So, yeah, Gekko is an easy reference for any nefarious ’80s businessman. The character, played by Michael Douglas in Oliver Stone’s 1987 movie Wall Street, is most famously known for his speech claiming “Greed, for a lack of a better word, is good.” Even though Gekko commits white-collar crimes and winds up in prison, he’s actually been seen as a hero to many other greedy individuals through the years (but maybe not enough for the 2010 sequel to have been worth making). Maybe Max Lord in WW84 would come across as a more regular person with non-evil attributes if the character wasn’t mostly presented as a manipulated tool of an evil god of mischief. Max Lord never even seems to be a smart guy ahead of his transformation either, just someone with greedy desires and no legitimate means of acquiring success and fortune.
Bruce Almighty (2003)
There is an unseen character in WW84: the god of treachery and mischief Dolos, a.k.a. the Duke of Deception. He was the creator of the Dreamstone, which grants people wishes but leads to not only their downfall but typically the end of whole civilizations. In the movie, Max Lord wishes to become the Dreamstone, which makes him a sort of god but also a pawn and victim of Dolos’ dastardly scheme. In the fantastical comedy Bruce Almighty, the God (played by Morgan Freeman) grants the title character (Jim Carrey) the powers of a god to prove a point that He is doing as well as He can with such abilities. Bruce winds up causing chaos with his powers, including his responsibility to answer prayers, not unlike the apocalyptic situation that arises around the world thanks to Max Lord’s own wish-granting powers.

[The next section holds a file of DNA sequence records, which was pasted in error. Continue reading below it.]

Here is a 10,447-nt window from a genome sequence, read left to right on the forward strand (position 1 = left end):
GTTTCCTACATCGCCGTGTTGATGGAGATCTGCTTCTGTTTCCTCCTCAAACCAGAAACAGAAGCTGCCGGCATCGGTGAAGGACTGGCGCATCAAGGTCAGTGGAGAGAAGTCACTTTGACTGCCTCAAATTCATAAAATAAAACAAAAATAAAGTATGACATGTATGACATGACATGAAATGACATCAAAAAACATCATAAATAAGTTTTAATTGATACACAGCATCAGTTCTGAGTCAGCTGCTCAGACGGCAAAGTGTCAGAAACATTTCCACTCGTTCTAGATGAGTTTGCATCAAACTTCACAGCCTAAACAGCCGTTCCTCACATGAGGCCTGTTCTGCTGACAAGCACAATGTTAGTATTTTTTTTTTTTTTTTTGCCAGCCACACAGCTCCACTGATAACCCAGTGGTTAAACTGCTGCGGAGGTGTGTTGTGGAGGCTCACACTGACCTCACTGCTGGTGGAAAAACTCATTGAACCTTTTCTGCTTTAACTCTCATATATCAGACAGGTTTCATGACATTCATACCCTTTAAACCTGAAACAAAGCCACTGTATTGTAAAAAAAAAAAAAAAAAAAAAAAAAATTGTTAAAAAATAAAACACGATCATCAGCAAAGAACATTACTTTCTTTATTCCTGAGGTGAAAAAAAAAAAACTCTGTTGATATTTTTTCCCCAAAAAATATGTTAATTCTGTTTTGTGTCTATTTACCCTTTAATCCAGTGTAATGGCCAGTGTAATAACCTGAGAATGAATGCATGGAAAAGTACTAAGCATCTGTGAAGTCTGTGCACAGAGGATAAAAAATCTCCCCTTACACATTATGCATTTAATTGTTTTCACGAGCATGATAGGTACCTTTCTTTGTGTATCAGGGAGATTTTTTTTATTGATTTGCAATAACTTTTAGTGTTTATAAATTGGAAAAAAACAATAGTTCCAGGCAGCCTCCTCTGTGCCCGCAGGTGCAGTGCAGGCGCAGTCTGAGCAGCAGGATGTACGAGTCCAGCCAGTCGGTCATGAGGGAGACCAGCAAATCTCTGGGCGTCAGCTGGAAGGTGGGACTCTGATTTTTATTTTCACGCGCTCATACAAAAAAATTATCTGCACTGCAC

The Family Man (2000)
Pedro Pascal was quoted in an interview saying that Nicolas Cage was a huge inspiration for his portrayal of Max Lord. This was twisted in reports around the internet to imply that Pascal meant Cage was a reference for what Pascal called “shmacting” as a label for his own hammy performance in WW84. He clarified to Mike Ryan of Uproxx that he did not mean to align Cage with over-the-top acting (why not? perhaps because he’s now filming a movie with Cage…) and actually has viewed the Leaving Las Vegas Oscar-winner as a true influence. Therefore, I won’t recommend any of Cage’s hammier works nor even anything of his from the ’80s. Instead, I offer up the underrated Capra-esque Christmas movie The Family Man, in which he plays a greedy Wall Street executive granted a look at how his life could have gone differently. It’s an inverse of the “you get what you wish for” trope, though, since it’s not something he wishes for.